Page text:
# simple proof for logical formula

I am stuck in this proof, I am given:

$$A\setminus(B\setminus(C\setminus D)) = (A\cup C)\setminus (B\cup D)$$. I did this, but cannot come to solution where i can say, this is true or not.

$A\setminus(B\setminus(C\setminus D)) \Leftrightarrow x\in(A\setminus(B\setminus(C\setminus D))) \Leftrightarrow x\in A \land x\notin(B\setminus(C\setminus D)) \Leftrightarrow x\in A \land x\notin B \land \neg(x\notin(C\setminus D)) \Leftrightarrow x\in A \land x\notin B \land \neg(x\notin C \land \neg(x\notin D) ) \Leftrightarrow x\in A \land x\notin B \land x\in C \lor x\notin D \Leftrightarrow ...???$

Something is odd. If you put A,B,D = $\emptyset$, $C = \Omega$, LHS is empty but RHS is not. –  Gautam Shenoy Apr 28 '13 at 17:06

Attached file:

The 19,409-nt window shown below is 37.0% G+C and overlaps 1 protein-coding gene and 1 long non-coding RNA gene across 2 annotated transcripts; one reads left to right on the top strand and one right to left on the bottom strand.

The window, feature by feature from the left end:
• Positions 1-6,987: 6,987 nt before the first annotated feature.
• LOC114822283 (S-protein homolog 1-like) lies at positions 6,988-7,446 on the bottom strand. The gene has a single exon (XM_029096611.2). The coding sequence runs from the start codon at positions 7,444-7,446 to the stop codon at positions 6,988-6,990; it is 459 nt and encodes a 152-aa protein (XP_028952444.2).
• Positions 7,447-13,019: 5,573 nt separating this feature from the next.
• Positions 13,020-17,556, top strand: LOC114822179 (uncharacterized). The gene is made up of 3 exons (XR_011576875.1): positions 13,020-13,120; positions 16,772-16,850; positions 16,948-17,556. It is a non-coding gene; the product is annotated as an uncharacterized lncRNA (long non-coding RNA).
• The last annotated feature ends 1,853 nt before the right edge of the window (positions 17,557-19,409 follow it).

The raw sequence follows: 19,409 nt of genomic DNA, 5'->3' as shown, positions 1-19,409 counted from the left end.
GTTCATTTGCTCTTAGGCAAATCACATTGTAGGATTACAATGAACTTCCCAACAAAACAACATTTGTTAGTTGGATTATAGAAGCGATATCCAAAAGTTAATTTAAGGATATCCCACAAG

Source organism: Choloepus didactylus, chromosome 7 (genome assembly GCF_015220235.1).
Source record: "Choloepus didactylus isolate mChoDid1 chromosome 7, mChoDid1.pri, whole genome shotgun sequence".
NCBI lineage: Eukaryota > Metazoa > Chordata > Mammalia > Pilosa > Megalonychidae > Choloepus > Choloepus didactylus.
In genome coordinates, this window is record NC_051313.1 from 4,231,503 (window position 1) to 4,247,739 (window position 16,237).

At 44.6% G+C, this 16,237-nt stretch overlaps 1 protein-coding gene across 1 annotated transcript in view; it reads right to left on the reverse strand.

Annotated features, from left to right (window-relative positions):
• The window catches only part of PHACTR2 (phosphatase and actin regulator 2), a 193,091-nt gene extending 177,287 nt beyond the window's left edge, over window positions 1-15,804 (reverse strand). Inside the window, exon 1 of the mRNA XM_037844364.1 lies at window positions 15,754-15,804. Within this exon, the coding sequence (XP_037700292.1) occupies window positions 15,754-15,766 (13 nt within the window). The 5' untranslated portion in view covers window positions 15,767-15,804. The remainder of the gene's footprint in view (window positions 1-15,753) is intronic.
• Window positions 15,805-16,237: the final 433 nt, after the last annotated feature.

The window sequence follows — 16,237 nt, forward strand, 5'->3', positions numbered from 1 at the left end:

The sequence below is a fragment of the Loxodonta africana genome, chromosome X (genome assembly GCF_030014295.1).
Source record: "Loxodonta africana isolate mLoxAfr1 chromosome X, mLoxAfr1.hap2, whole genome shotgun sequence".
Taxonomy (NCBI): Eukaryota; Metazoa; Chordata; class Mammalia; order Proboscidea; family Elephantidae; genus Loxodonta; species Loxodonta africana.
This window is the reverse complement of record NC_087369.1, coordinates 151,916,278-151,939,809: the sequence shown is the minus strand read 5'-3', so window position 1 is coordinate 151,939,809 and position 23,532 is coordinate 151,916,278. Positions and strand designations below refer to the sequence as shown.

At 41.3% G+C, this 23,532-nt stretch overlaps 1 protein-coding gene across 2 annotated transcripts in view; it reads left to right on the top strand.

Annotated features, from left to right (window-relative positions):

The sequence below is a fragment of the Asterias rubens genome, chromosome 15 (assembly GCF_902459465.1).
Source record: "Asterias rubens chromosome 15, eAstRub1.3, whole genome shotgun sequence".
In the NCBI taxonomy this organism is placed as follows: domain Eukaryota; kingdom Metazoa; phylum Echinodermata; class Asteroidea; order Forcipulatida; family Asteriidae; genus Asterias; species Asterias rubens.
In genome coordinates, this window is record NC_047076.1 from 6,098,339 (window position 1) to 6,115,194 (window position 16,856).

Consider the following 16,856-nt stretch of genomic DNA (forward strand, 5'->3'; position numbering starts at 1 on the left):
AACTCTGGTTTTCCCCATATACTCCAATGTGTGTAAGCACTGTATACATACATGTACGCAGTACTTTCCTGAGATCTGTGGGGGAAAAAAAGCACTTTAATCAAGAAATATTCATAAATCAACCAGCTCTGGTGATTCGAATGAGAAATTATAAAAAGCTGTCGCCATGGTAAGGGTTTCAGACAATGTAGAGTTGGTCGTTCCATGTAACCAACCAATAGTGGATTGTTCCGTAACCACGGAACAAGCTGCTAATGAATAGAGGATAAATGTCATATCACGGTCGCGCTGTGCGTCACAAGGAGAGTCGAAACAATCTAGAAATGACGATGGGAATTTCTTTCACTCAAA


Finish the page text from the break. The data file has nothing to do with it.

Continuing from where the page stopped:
You've made some errors in your logic. Be careful writing things like $X \not \in Y$, because it's really shorthand for $\neg ( X \in Y )$. When you expanded your brackets, because you worked outside-in, what you ended up doing essentially is putting the closing bracket too soon. For instance, you wrote $$x \in A \wedge x \not \in (B \setminus (C \setminus D)) \Leftrightarrow x \in A \wedge x \not \in B \wedge \neg (x \not \in C \setminus D)$$ This is false. In fact you should have written $$x \in A \wedge x \not \in (B \setminus (C \setminus D)) \Leftrightarrow x \in A \wedge \neg(x \in B \wedge (x \not \in C \setminus D))$$ These are not equivalent. Expanded further, the RHS of the latter is $$x \in A \wedge (x \not \in B \vee (x \in C \setminus D))$$ by de Morgan's law.